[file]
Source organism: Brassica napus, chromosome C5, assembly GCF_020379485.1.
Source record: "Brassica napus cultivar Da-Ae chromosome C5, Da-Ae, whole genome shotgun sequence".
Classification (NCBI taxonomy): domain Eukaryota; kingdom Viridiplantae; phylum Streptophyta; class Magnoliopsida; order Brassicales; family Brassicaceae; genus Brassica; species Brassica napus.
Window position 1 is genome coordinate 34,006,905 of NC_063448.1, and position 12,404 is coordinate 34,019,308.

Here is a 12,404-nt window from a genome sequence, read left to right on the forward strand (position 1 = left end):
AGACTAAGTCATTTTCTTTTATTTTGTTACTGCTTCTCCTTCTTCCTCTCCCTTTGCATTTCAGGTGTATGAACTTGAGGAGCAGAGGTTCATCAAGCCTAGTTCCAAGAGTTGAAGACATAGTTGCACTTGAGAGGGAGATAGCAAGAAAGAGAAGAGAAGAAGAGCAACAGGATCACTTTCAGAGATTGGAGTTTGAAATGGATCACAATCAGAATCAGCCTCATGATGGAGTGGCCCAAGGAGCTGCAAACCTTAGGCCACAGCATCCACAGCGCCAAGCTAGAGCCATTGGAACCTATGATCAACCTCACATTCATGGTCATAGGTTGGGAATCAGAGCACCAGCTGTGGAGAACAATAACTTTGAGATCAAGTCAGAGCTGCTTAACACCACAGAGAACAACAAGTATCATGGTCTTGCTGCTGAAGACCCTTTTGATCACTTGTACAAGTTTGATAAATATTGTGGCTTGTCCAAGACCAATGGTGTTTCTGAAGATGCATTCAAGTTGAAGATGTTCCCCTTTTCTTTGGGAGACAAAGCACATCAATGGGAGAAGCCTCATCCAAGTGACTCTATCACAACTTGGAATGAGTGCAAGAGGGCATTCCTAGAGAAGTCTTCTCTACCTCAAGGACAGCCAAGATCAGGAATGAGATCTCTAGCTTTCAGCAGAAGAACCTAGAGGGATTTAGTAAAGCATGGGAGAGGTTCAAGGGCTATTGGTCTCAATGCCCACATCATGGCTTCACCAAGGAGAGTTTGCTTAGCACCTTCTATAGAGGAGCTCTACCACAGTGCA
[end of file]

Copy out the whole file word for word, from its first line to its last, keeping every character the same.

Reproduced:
Source organism: Brassica napus, chromosome C5, assembly GCF_020379485.1.
Source record: "Brassica napus cultivar Da-Ae chromosome C5, Da-Ae, whole genome shotgun sequence".
Classification (NCBI taxonomy): domain Eukaryota; kingdom Viridiplantae; phylum Streptophyta; class Magnoliopsida; order Brassicales; family Brassicaceae; genus Brassica; species Brassica napus.
Window position 1 is genome coordinate 34,006,905 of NC_063448.1, and position 12,404 is coordinate 34,019,308.

Here is a 12,404-nt window from a genome sequence, read left to right on the forward strand (position 1 = left end):
AGACTAAGTCATTTTCTTTTATTTTGTTACTGCTTCTCCTTCTTCCTCTCCCTTTGCATTTCAGGTGTATGAACTTGAGGAGCAGAGGTTCATCAAGCCTAGTTCCAAGAGTTGAAGACATAGTTGCACTTGAGAGGGAGATAGCAAGAAAGAGAAGAGAAGAAGAGCAACAGGATCACTTTCAGAGATTGGAGTTTGAAATGGATCACAATCAGAATCAGCCTCATGATGGAGTGGCCCAAGGAGCTGCAAACCTTAGGCCACAGCATCCACAGCGCCAAGCTAGAGCCATTGGAACCTATGATCAACCTCACATTCATGGTCATAGGTTGGGAATCAGAGCACCAGCTGTGGAGAACAATAACTTTGAGATCAAGTCAGAGCTGCTTAACACCACAGAGAACAACAAGTATCATGGTCTTGCTGCTGAAGACCCTTTTGATCACTTGTACAAGTTTGATAAATATTGTGGCTTGTCCAAGACCAATGGTGTTTCTGAAGATGCATTCAAGTTGAAGATGTTCCCCTTTTCTTTGGGAGACAAAGCACATCAATGGGAGAAGCCTCATCCAAGTGACTCTATCACAACTTGGAATGAGTGCAAGAGGGCATTCCTAGAGAAGTCTTCTCTACCTCAAGGACAGCCAAGATCAGGAATGAGATCTCTAGCTTTCAGCAGAAGAACCTAGAGGGATTTAGTAAAGCATGGGAGAGGTTCAAGGGCTATTGGTCTCAATGCCCACATCATGGCTTCACCAAGGAGAGTTTGCTTAGCACCTTCTATAGAGGAGCTCTACCACAGTGCA